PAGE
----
My eating disorder relies on selective memory in order to maintain a stringent foothold in my life. Selective memories are enticing and compelling. They can also be quite dangerous. In fact, as I have come to realize, the presence of selective memory is often the difference between making continual strides in recovery or free-falling back into a cycle of relapse. What do I mean by this, and how am I learning to combat selective memory in my eating disorder? Let me explain.
Eating Disorders Treatment
I'm anxious for my first session with the personal trainer I hired to coach me for a Himalayan trek I'll be doing in about six months. It's quite unlike me to invest in an exercise program financially. Usually, I just lace up my sneakers and start running until I can't summon the energy for one more step. I even forget to stretch my muscles beforehand sometimes (terrible habit, I know).
I tend to be much more transparent and vulnerable online than I am in daily face-to-face interactions. When someone I know in real life inquires about my fitness or nutrition habits (because, to the surprise of no one, this is a body-conscious culture), I notice my cheeks start to flush, and I choose the vaguest answer possible. That reaction strikes me as curious, though. Why am I still embarrassed about my eating disorder after all these years?
I have a long history with perfectionism. In fact, I cannot recall a time in my life when this fixation wasn't driving my performance and achievements. I suspect this is one reason I have always been drawn to activities or pursuits that measure excellence in visible, quantifiable terms. In school, I only accepted straight As. In athletics, I gravitated to sports like archery, where I could aim for the center of a literal bullseye. And in my career, I have turned to writing—a skill based on technical precision. But as I continue to heal my thoughts and behaviors from the residue of anorexia, I am learning to appreciate that eating disorder recovery is not about perfection.
When I spent three months in residential treatment back in 2010, the clinicians would frequently encourage the other patients and me to communicate and honor our needs. This practice was meant to teach us how to separate our own inner voices from the control and influence of an eating disorder. As well-intentioned as these clinicians were, however, I remember asking myself: "How can I learn to express my needs if I'm not sure what they are?"
Hello, my name is Obsessed with Metrics. I say this with snark, but I also genuinely mean it. A few months ago, when I wrote about my exercise addiction, I briefly touched on how metrics fuel this behavior. I count the number of steps I take. I count the number of miles I run. I count the number of stairs I climb. I count the number of minutes I exercise. I count the number of calories I burn. At times, I feel like a human calculator—ironic, since math has never been my strong suit.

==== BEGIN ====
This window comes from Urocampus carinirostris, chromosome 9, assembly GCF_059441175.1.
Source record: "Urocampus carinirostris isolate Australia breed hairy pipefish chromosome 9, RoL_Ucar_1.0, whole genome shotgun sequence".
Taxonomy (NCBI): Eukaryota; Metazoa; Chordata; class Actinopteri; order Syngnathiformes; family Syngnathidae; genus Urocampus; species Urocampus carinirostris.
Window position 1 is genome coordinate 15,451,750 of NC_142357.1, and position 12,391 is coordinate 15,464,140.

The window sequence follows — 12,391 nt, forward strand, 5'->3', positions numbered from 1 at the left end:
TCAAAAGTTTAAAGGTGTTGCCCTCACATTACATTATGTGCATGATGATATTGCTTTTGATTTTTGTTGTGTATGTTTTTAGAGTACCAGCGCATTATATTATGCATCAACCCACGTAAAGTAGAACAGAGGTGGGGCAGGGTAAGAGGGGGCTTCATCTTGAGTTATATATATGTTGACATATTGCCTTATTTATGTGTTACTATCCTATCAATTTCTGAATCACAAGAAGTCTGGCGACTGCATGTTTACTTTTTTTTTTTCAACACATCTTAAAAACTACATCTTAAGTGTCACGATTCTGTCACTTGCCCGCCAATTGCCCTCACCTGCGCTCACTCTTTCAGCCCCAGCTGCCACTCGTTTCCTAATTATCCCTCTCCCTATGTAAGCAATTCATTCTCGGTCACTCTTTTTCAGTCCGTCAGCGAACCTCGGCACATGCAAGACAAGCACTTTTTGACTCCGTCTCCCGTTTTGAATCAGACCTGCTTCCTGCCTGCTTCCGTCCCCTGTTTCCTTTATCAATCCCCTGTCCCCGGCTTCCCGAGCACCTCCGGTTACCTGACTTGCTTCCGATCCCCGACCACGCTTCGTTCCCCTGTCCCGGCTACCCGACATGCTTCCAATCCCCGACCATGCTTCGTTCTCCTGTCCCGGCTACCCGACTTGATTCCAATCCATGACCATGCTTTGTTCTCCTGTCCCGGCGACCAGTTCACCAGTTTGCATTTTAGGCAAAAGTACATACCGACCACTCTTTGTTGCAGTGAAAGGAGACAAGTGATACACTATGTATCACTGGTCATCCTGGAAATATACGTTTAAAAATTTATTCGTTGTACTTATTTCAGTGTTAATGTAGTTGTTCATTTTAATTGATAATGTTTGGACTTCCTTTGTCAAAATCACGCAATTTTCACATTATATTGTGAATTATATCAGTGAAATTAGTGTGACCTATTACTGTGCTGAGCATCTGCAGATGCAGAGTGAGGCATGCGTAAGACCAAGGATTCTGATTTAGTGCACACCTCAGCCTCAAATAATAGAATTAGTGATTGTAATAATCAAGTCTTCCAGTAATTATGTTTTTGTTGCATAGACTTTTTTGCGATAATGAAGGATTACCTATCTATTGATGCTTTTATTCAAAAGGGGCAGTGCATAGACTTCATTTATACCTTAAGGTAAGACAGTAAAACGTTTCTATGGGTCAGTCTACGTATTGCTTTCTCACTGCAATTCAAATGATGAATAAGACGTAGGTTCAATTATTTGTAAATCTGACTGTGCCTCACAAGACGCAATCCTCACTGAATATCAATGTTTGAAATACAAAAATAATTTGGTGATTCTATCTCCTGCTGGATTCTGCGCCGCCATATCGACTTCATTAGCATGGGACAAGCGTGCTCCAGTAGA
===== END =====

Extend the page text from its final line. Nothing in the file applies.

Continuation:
When I think about an anorexic mindset, two primary features stand out to me: deprivation and control. Within the eating disorder framework, these attributes often manifest in behaviors such as caloric restriction, compulsive exercise, food rituals, or body image obsession. However, an anorexic mindset can impact many areas of life outside the parameters of an eating disorder as well.
I’ve chosen to avoid pregnancy conversations over the years. I hesitate even to broach this subject in therapy sessions, and the reason is simple: I'm ambivalent about motherhood. The irony is I love children. I am a huge fan of my friends' little ones. I find my nieces and nephew irresistible. But I don't feel strong maternal instincts, and I lack the desire to parent children of my own.
I believe trauma is often a repercussion of eating disorder treatment. Of course, clinical interventions are helpful, beneficial, and even crucial parts of healing, but they can still be traumatic nonetheless. This might sound like an oxymoron, so let me explain the possible trauma of treatment.
Each year, as the calendar flips to November, I'm hit with a reminder of how complex the holiday season feels in eating disorder recovery. Of course, that's not unique to those with a history of eating disorders. This time of year can be overwhelming for anyone. In 2021, three out of five surveyed Americans felt their mental health worsen over the holidays, with 60 percent noticing a rise in anxiety and 52 percent noticing a rise in depression. Now couple all that with eating disorder stressors or behaviors, and this hectic season can become even more fraught. So with the 2022 festivities just around the corner, let's acknowledge it: The holidays are complex in eating disorder recovery—and that is alright.